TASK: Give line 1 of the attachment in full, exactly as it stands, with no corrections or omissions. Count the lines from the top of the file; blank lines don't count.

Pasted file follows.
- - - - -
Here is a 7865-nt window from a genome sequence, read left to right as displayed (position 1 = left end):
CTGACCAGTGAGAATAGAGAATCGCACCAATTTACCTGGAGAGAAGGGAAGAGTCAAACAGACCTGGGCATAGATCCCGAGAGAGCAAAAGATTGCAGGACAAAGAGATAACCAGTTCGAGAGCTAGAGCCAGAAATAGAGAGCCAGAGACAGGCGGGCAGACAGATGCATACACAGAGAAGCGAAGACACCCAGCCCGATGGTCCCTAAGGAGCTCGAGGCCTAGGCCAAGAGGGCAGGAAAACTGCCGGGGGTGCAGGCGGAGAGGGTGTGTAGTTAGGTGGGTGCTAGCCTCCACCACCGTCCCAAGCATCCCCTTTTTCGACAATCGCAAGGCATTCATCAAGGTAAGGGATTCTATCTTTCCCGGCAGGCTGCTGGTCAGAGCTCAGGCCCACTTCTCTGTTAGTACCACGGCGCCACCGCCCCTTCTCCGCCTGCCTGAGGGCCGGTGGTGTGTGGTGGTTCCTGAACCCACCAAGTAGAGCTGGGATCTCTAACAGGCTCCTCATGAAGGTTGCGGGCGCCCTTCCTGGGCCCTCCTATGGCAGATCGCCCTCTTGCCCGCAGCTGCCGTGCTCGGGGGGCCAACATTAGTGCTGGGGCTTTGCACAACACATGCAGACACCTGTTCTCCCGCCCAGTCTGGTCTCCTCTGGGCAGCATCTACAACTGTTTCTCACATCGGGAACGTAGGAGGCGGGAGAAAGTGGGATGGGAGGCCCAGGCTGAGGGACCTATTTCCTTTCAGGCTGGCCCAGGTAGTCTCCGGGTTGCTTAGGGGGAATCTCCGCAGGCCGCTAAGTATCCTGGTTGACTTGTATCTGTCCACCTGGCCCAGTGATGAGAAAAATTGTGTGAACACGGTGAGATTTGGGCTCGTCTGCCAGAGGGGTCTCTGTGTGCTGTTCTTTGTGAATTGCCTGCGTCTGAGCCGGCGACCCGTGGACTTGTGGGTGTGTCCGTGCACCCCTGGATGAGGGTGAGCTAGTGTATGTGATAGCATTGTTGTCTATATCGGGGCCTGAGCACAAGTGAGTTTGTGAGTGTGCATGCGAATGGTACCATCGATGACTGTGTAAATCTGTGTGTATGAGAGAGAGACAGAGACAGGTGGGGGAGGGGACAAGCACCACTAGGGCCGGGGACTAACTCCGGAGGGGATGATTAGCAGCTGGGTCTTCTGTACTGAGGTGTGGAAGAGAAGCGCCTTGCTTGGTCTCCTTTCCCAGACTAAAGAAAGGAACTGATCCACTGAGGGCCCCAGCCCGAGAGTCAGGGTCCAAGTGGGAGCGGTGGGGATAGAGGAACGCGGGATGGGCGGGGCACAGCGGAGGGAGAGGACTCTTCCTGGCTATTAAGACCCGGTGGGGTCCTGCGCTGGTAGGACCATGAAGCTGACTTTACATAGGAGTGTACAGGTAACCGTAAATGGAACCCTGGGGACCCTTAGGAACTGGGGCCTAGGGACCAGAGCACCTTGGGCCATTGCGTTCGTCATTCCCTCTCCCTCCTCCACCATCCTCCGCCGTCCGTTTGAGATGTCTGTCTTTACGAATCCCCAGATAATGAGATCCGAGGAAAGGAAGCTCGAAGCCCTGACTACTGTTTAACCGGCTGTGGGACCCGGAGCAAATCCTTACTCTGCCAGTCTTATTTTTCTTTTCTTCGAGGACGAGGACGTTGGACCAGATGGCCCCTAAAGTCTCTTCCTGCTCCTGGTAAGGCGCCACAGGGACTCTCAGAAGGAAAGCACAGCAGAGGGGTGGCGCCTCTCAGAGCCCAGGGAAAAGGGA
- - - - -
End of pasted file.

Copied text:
Here is a 7865-nt window from a genome sequence, read left to right as displayed (position 1 = left end):